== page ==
■ Proverbs 20:21 (I think) discourages mooching off Mom and Dad until they're safely pushing up daisies:
21 An inheritance claimed too soon
will not be blessed at the end.
… on the other hand, it might be a smart way to avoid death taxes.
No, I don't know what the story is with that little Asian girl in our image du jour. She came up when I searched Getty Images for "inheritance", and she was too cute to pass over. You're welcome.
■ Meredith Dake-O'Connor, at the Federalist speaks to her gun-grabbing buddies, listing 6 Reasons Your Right-Wing Friend Isn’t Coming To Your Side On Gun Control.
So many gun control advocates are begging for a conversation on this issue, and it’s unfortunate they don’t see the Second Amendment advocates as willing to engage. I find it hard to have an honest and vulnerable conversation about a deeply held right when the starting point is often challenging my motives while coming from a place of ignorance on firearms. If you’re really looking to win over your gun-loving friend, try reading up on firearms, dumping anti-NRA talking points, and assume her or she is equally committed to preventing these evil acts.
As always, when a Progressive demands a "conversation", the underlying subtext is invariably: "shut up and listen to me hector you."
■ At Reason, Peter Suderman notes the big problem with "tax reform": Republicans Want to Cut Taxes, But Not the Size of Government.
The Republican party, in other words, has chosen to deal with the fiscal consequences of its tax policies by pretending those consequences do not exist. The GOP's mistaken yet persistent belief in the overwhelming power of dynamic effects is politically convenient. But their stubborn fantasy presents a barrier to more stable fiscal policy, to a more streamlined tax code, and to more effective limits on government, because it hides the cost from view. It turns out that what Republicans really want is to cut taxes, but not the size of government.
The GOP proposal offered some good ideas (eliminate state/local tax deductions, kill the death tax) but it's those good ideas that seem most likely to be sacrificed to come up with a deal.
The Times has been running a series on Communism called “The Red Century.” It’s really, really weird. At times, it feels like the greatest high-brow trolling effort in recorded history. Some of the headlines read like they were plucked from the reject pile at The Onion. I particularly enjoyed “Why Women Had Better Sex Under Socialism.” One wonders what all the women who had to service their prison guards for a crust of bread would think about that. With the exception of one essay by Harvey Klehr, the upshot seems to be an effort to rehabilitate Communism for a certain kind of New York Times liberal who desperately needs to cling to the belief that he was on the right side of an argument he lost.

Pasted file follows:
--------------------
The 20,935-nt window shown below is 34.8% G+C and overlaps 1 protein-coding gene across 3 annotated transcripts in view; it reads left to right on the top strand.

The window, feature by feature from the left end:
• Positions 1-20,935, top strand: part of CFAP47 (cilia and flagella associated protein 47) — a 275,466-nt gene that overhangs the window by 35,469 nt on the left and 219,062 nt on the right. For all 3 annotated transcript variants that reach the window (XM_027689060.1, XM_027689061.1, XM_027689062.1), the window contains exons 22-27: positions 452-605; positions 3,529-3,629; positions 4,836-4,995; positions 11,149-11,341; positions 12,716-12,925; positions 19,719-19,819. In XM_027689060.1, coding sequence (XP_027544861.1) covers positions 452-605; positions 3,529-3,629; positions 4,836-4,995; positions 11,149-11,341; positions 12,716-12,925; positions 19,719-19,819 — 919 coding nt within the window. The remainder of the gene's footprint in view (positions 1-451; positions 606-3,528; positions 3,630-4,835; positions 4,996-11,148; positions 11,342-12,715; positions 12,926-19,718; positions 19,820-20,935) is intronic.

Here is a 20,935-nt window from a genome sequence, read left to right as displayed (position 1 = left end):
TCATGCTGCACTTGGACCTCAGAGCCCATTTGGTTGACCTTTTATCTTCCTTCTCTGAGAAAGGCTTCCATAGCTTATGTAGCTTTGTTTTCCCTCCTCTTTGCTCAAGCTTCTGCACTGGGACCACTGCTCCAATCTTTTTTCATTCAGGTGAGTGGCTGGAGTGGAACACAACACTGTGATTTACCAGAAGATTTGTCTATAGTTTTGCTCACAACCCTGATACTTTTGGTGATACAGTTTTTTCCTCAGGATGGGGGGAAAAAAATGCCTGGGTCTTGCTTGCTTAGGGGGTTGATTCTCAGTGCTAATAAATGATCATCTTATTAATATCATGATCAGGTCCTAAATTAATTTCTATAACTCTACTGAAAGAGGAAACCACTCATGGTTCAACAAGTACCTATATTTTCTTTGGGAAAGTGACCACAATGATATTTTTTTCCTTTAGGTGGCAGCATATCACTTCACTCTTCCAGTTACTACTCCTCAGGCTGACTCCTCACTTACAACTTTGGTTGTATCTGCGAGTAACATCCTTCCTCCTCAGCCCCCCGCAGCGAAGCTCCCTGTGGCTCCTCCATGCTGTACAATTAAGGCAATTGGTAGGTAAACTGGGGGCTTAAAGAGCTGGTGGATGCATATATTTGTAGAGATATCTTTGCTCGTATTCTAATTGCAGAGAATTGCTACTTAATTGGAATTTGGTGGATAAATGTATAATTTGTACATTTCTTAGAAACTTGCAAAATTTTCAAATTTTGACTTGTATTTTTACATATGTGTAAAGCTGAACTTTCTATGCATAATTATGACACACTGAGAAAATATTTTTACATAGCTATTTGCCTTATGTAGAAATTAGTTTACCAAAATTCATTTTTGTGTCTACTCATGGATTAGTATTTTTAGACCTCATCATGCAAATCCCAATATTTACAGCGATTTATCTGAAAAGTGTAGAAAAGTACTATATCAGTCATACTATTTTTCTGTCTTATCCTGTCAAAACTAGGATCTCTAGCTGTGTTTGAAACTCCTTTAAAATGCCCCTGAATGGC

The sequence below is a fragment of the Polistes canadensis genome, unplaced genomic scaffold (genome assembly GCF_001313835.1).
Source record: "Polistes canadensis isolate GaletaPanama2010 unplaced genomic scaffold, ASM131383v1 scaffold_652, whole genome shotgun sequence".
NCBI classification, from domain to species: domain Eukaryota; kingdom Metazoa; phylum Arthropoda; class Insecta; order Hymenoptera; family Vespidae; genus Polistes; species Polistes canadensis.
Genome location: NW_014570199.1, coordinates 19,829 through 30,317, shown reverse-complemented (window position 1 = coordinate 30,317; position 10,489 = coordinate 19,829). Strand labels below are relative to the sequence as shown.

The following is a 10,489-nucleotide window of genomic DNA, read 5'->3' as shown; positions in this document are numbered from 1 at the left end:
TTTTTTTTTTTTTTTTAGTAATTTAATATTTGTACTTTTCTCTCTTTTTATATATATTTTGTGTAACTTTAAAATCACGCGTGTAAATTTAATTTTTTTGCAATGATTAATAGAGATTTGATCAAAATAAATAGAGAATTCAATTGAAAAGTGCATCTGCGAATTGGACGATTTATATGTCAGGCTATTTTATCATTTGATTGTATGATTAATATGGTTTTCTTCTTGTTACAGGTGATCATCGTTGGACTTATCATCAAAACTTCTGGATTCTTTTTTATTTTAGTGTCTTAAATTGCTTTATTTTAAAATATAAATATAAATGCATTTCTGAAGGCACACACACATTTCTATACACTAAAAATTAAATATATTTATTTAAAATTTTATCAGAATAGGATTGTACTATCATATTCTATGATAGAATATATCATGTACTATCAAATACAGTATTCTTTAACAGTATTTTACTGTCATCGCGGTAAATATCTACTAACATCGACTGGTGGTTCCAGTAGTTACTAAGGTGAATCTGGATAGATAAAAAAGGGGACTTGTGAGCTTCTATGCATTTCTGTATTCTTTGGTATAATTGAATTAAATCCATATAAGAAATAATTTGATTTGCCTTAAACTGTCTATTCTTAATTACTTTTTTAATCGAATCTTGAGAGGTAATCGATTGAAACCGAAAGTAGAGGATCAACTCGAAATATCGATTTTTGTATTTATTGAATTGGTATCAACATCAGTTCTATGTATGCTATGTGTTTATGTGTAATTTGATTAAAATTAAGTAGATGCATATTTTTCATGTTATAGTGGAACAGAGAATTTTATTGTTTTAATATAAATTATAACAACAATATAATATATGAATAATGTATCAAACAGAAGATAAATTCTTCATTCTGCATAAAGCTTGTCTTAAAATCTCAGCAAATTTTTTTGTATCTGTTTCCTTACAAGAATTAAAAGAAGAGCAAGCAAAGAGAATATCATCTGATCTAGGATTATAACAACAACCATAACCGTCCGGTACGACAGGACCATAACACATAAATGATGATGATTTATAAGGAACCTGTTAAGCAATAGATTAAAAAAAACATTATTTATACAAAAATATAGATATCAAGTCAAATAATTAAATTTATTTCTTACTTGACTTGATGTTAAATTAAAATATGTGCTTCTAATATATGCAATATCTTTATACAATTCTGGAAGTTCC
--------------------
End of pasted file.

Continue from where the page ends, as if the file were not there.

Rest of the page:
■ One of my lefty Facebook friends has been mulling that Puerto Ricans should be encouraged to move to Florida and turn it Democrat. Megan McArdle notes that won't do PR much good: Debt Alone Won't Crush Puerto Rico. Depopulation Is the Curse. The woes are many-factored, but here's one thing:
[PR's unfunded pension liabilities] will only grow, because the biggest problem of all is Puerto Rico’s rapid demographic decline. There has long been a steady migration from Puerto Rico to the mainland. By 2008, there were more Puerto Ricans in the rest of the U.S. than there were in Puerto Rico. But the economic crisis has accelerated that flow to staggering levels. Worse still, the flow is selective: young families, professionals and skilled workers migrate in search of better opportunity, while the old and the dependent stay home. In just one year, 2014, almost 3.5 percent of the young adult population migrated.
So I suppose where you stand on this depends on how much you value the health of your political tribe with the economic well-being of an American territory. (But, honestly, PR sounds like an economic disaster no matter what.)
■ And finally, the Google LFOD alert was set off by (of all places) an article in the Arab American News Muslims March Against Injustice in Dearborn.
Many participants held signs that said "Labayka ya Hussein" (I'm at your service, Oh Hussain) and one of the imam's central messages, "Live free or die with dignity."
"Huss(a|e)in" refers to Husayn ibn Ali (Wikipedia spelling) who lived from 625-680; if he really did say that as claimed, it would considerably predate our General Stark. (We won't quibble with the "with dignity" add-on; if you're giving up your life for your liberty, your dignity is strongly implied.)